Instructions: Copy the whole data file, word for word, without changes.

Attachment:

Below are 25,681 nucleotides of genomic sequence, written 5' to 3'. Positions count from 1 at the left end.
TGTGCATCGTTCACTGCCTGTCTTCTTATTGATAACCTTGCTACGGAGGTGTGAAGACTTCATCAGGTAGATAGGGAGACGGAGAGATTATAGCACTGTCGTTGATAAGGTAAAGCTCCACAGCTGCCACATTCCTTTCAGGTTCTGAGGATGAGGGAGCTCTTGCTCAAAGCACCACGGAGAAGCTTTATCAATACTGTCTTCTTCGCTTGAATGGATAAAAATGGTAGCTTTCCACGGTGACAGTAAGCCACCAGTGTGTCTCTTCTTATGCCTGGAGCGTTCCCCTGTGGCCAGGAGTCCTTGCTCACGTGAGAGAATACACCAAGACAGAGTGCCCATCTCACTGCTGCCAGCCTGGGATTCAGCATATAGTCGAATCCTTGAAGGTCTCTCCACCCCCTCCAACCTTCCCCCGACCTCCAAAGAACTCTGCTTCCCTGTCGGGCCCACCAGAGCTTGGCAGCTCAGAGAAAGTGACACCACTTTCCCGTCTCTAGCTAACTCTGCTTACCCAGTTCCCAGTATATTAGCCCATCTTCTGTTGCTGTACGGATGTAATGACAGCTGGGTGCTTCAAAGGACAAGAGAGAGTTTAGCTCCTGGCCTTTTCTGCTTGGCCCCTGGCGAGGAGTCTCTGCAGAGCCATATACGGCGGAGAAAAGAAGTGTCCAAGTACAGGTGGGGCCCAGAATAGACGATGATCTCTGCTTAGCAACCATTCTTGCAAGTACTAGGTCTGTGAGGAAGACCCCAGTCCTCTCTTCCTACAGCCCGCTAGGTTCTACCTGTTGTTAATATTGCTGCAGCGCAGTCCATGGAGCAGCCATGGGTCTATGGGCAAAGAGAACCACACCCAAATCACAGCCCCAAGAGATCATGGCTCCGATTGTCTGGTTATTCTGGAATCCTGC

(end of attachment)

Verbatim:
Below are 25,681 nucleotides of genomic sequence, written 5' to 3'. Positions count from 1 at the left end.
TGTGCATCGTTCACTGCCTGTCTTCTTATTGATAACCTTGCTACGGAGGTGTGAAGACTTCATCAGGTAGATAGGGAGACGGAGAGATTATAGCACTGTCGTTGATAAGGTAAAGCTCCACAGCTGCCACATTCCTTTCAGGTTCTGAGGATGAGGGAGCTCTTGCTCAAAGCACCACGGAGAAGCTTTATCAATACTGTCTTCTTCGCTTGAATGGATAAAAATGGTAGCTTTCCACGGTGACAGTAAGCCACCAGTGTGTCTCTTCTTATGCCTGGAGCGTTCCCCTGTGGCCAGGAGTCCTTGCTCACGTGAGAGAATACACCAAGACAGAGTGCCCATCTCACTGCTGCCAGCCTGGGATTCAGCATATAGTCGAATCCTTGAAGGTCTCTCCACCCCCTCCAACCTTCCCCCGACCTCCAAAGAACTCTGCTTCCCTGTCGGGCCCACCAGAGCTTGGCAGCTCAGAGAAAGTGACACCACTTTCCCGTCTCTAGCTAACTCTGCTTACCCAGTTCCCAGTATATTAGCCCATCTTCTGTTGCTGTACGGATGTAATGACAGCTGGGTGCTTCAAAGGACAAGAGAGAGTTTAGCTCCTGGCCTTTTCTGCTTGGCCCCTGGCGAGGAGTCTCTGCAGAGCCATATACGGCGGAGAAAAGAAGTGTCCAAGTACAGGTGGGGCCCAGAATAGACGATGATCTCTGCTTAGCAACCATTCTTGCAAGTACTAGGTCTGTGAGGAAGACCCCAGTCCTCTCTTCCTACAGCCCGCTAGGTTCTACCTGTTGTTAATATTGCTGCAGCGCAGTCCATGGAGCAGCCATGGGTCTATGGGCAAAGAGAACCACACCCAAATCACAGCCCCAAGAGATCATGGCTCCGATTGTCTGGTTATTCTGGAATCCTGC